Please sign in to post.

Alternative altitude sickness meds

I will be heading to Peru in April and am concerned about a lack of time to acclimate to elevation in Cusco, Machu Picchu, and then Lake Titicaca over two weeks. I have traveled at least a dozen times to Red Lodge, MT and then driven to the top of Beartooth Pass with no side effects at all. But it's only 11,000 feet.

My doctor originally prescribed Diamox (acetazolamide) , but I cannot take it due to a sulfa drug allergy. What is the best preventative course of action if you cannot take Diamox? Has anyone had personal experience with the alternatives?


Posted by
5484 posts

You need to consult with your doctor.

An older friend toured Machu Picchu. His doc prescribed an EPO performance enhancing drug that increases blood red cell density. These drugs have health risk which is why blood doping is banned.

  1. WHAT IS EPO? EPO is a peptide hormone that is produced naturally by the human body. EPO is released from the kidneys and acts on the bone marrow to stimulate red blood cell production.

An increase in red blood cells improves the amount of oxygen that the
blood can carry to the body’s muscles. It may also increase the body’s
capacity to buffer lactic acid.

  1. WHAT ARE THE SIDE-EFFECTS OF EPO MISUSE? While proper use of EPO has an enormous therapeutic benefit in the treatment of anaemia related to kidney disease, its misuse can lead to serious health risks for athletes who use this substance simply to gain a competitive edge. It is well known that EPO, by thickening the blood, leads to an increased risk of several deadly diseases, such as heart disease, stroke, and cerebral or pulmonary embolism. The misuse of recombinant human EPO may also lead to autoimmune diseases with serious health consequences.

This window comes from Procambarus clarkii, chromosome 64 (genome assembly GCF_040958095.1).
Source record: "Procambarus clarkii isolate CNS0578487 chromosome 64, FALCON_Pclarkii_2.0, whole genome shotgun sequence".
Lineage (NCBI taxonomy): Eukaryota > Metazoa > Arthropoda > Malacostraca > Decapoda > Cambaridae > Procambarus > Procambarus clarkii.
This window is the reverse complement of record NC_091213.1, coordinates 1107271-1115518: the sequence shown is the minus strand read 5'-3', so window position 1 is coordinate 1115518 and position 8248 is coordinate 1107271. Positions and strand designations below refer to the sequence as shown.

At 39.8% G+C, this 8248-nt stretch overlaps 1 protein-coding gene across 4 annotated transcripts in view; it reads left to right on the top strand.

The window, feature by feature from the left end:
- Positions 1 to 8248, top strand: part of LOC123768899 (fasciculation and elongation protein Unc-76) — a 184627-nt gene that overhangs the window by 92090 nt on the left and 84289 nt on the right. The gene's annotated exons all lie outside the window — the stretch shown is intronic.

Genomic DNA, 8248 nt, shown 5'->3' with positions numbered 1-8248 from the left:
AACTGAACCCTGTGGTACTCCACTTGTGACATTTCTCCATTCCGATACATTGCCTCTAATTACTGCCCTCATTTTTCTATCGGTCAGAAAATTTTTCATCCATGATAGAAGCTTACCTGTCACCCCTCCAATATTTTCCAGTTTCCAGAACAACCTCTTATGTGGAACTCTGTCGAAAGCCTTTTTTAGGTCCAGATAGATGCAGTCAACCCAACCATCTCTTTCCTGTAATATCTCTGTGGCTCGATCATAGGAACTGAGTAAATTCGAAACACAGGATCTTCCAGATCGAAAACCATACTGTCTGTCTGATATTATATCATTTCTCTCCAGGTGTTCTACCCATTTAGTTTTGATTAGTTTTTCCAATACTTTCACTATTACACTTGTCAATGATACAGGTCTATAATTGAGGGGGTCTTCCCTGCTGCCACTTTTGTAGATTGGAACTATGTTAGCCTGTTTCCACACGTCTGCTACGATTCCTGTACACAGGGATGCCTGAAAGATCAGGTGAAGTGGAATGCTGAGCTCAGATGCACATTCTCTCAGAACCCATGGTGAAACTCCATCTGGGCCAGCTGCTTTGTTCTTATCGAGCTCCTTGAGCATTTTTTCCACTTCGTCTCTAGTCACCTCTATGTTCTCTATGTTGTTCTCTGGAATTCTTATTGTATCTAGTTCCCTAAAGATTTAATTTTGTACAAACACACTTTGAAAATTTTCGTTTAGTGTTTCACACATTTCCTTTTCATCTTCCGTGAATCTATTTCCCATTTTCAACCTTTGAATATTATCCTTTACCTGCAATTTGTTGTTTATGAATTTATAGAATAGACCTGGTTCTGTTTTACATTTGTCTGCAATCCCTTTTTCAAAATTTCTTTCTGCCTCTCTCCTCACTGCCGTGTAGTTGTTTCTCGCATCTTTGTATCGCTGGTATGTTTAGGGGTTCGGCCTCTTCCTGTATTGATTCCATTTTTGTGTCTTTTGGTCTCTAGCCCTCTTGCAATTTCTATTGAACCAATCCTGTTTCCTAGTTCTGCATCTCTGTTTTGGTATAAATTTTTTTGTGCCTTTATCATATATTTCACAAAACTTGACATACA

Posted by
1919 posts

As already mentioned, consult your health care provider for medical advice for your own unique medical needs. I would never recommend medical advice. If your MD originally prescribed, seek his or her advice for alternative treatment.

Posted by
1919 posts

In addition to Edgar's report on EPO-- "Epo is used to treat anemia, a shortage of red blood cells. Since red blood cells carry oxygen to the tissues and organs, anemia causes symptoms such as weakness, fatigue, and shortness of breath. Epo treats this condition by imitating the action of the hormone erythropoietin, stimulating the body to produce more red blood cells. Patients who may benefit from Epo therapy include those with chronic kidney disease, those who are anemic from AIDS or from a wide variety of hematologic disorders (including multiple myeloma and myelodysplastic syndromes), and some cancer patients who are anemic from receiving chemotherapy. In selected patients, Epo may be used to reduce the need for blood transfusions in surgery."

This is all done and monitored under the care of an MD.

Posted by
16 posts

As others have said, your healthcare provider is the best person to contact regarding your concerns.

Thanks all for your replies regarding this topic. We will be locking this thread.